The good(ish), the bad, and the ugly: a tripartite classification of ecosystem trends

Type Article
Date 2010-05
Language English
Author(s) Bundy Alida1, Shannon Lynne J.7, 8, Rochet Marie-Joelle2, Neira Sergio3, 9, Shin Yunne-Jai4, Hill Louize5, Aydin Kerim6
Affiliation(s) 1 : Fisheries & Oceans Canada, Bedford Inst Oceanog, Dartmouth, NS B2Y 4A2, Canada.
2 : IFREMER, Dept Ecol & Modeles Halieut, F-44311 Nantes 03, France.
3 : Univ Concepcion, Dept Oceanog, Concepcion, Chile.
4 : Inst Rech Dev, UMR EME 212, F-34203 Sete, France.
5 : IPIMAR, P-1449006 Lisbon, Portugal.
6 : Alaska Fisheries Sci Ctr AFSC, Seattle, WA 98115 USA.
7 : Univ Cape Town, Dept Zool, ZA-7701 Cape Town, South Africa.
8 : Univ Cape Town, Marine Res Inst, ZA-7701 Cape Town, South Africa.
9 : Ctr Invest Ecosistemas Patagonia, Coyhaique, Chile.
Source Ices Journal of Marine Science : Journal du Conseil (1054-3139) (Oxford University Press), 2010-05 , Vol. 67 , N. 4 , P. 745-768
DOI 10.1093/icesjms/fsp283
WOS© Times Cited 55
Keyword(s) comparative approach, decision tree, ecosystem classification, ecosystem indicator, exploited marine ecosystems
Abstract Marine ecosystems have been exploited for a long time, growing increasingly vulnerable to collapse and irreversible change. How do we know when an ecosystem may be in danger? A measure of the status of individual stocks is only a partial gauge of its status, and does not include changes at the broader ecosystem level, to non-commercial species or to its structure or functioning. Six ecosystem indicators measuring trends over time were collated for 19 ecosystems, corresponding to four ecological attributes: resource potential, ecosystem structure and functioning, conservation of functional biodiversity, and ecosystem stability and resistance to perturbations. We explored the use of a decision-tree approach, a definition of initial ecosystem state (impacted or non-impacted), and the trends in the ecosystem indicators to classify the ecosystems into improving, stationary, and deteriorating. Ecosystem experts classified all ecosystems as impacted at the time of their initial state. Of these, 15 were diagnosed as "ugly", because they had deteriorated from an already impacted state. Several also exhibited specific combinations of trends indicating "fishing down the foodweb", reduction in size structure, reduction in diversity and stability, and changed productivity. The classification provides an initial evaluation for scientists, resource managers, stakeholders, and the general public of the concerning status of ecosystems globally.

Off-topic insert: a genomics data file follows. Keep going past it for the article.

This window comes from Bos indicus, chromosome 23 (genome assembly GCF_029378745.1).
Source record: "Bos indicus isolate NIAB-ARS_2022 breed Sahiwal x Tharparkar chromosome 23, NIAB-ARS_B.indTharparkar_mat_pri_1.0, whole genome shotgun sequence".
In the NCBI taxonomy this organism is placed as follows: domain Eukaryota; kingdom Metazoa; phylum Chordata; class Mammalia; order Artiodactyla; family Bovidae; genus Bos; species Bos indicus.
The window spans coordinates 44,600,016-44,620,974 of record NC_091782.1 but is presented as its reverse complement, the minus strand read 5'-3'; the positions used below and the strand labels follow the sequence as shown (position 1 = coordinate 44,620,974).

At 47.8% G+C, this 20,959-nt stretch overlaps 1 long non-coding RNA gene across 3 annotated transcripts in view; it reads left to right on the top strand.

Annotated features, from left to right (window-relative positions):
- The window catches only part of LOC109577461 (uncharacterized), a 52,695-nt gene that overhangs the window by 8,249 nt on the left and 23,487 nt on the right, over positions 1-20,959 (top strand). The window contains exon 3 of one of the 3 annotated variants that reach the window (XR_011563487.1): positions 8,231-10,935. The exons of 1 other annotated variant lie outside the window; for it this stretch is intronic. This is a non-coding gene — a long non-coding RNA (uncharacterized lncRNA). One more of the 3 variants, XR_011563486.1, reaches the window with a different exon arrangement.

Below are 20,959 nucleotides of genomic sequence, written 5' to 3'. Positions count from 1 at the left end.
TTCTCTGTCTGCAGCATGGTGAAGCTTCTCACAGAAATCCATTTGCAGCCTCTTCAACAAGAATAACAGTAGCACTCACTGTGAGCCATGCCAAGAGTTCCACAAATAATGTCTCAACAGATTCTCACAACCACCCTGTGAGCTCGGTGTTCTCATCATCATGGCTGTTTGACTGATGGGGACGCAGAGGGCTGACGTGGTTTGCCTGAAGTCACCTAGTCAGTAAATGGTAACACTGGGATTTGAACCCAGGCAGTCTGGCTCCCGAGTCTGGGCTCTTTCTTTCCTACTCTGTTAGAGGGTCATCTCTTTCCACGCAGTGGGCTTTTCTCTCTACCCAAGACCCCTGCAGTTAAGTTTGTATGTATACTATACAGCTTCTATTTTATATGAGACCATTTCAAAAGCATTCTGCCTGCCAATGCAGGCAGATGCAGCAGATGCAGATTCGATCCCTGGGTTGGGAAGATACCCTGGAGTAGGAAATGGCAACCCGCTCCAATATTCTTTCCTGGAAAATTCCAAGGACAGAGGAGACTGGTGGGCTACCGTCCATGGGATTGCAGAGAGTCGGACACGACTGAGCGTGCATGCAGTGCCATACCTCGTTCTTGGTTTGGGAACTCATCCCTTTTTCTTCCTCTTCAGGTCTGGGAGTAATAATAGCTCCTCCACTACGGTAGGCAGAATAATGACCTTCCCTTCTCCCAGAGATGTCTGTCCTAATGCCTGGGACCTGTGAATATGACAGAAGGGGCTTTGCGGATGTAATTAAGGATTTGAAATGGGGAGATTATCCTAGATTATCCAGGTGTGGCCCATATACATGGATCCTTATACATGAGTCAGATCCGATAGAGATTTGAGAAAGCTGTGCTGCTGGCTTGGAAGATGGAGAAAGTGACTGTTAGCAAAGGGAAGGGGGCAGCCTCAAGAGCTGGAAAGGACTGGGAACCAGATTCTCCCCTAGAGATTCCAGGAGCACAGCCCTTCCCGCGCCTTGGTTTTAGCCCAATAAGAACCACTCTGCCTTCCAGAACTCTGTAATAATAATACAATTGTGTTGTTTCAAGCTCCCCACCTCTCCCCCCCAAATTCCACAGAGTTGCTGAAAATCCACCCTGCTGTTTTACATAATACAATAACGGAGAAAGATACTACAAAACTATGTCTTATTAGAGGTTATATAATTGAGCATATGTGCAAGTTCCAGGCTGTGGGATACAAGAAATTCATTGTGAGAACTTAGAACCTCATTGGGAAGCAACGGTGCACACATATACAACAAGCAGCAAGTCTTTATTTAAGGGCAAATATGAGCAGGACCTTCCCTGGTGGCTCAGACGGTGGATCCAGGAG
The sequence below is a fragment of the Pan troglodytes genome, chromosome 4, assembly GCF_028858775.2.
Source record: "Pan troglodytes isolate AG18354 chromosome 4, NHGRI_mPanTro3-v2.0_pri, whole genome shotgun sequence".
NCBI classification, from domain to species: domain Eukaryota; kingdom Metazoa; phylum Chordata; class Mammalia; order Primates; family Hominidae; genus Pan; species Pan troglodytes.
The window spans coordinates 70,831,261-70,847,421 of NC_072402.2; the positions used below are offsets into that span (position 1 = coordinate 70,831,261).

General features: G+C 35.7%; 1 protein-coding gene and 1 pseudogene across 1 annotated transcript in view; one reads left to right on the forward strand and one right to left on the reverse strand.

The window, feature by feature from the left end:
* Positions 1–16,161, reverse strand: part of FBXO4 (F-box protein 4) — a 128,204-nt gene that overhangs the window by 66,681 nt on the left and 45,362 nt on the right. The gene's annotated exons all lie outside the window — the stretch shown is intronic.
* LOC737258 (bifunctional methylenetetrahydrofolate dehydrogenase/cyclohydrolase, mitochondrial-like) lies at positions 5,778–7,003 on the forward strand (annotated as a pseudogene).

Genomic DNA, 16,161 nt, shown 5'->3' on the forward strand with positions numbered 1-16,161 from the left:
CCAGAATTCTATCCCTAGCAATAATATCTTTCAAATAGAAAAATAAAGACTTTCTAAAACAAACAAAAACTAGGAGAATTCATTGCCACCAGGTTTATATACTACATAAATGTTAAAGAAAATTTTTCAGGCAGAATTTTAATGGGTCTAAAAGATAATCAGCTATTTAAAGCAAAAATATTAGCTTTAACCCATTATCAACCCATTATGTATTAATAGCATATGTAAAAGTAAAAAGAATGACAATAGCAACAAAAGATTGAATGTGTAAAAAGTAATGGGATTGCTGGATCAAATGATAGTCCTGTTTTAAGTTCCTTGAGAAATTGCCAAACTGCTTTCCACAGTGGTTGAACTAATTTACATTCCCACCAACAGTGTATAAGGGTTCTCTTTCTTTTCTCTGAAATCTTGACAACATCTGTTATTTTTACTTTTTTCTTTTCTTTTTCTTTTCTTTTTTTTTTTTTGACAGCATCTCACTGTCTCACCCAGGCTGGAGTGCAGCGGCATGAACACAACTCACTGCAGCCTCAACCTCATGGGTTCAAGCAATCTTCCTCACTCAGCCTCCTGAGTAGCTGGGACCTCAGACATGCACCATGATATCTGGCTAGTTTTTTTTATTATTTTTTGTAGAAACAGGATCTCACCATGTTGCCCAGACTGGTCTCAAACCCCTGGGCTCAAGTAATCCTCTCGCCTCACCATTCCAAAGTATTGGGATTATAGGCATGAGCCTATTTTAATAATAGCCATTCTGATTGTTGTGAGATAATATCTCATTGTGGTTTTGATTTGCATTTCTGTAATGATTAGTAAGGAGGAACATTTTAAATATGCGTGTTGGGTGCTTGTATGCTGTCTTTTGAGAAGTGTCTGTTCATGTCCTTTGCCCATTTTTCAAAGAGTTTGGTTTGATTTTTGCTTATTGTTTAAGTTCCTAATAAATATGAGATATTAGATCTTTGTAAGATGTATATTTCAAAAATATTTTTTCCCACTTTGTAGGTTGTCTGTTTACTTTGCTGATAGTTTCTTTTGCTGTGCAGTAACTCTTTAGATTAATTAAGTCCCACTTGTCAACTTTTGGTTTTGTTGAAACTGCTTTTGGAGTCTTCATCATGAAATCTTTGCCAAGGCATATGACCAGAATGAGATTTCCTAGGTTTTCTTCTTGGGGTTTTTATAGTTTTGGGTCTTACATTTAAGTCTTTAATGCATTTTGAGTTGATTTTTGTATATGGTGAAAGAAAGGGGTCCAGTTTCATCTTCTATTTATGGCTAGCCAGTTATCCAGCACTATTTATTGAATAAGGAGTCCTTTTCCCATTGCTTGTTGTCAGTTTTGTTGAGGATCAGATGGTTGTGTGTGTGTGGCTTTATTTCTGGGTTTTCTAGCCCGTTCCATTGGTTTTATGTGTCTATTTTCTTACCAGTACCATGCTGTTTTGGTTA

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Bundy Alida, Shannon Lynne J., Rochet Marie-Joelle, Neira Sergio, Shin Yunne-Jai, Hill Louize, Aydin Kerim (2010). The good(ish), the bad, and the ugly: a tripartite classification of ecosystem trends. Ices Journal of Marine Science : Journal du Conseil, 67(4), 745-768. Publisher's official version : , Open Access version :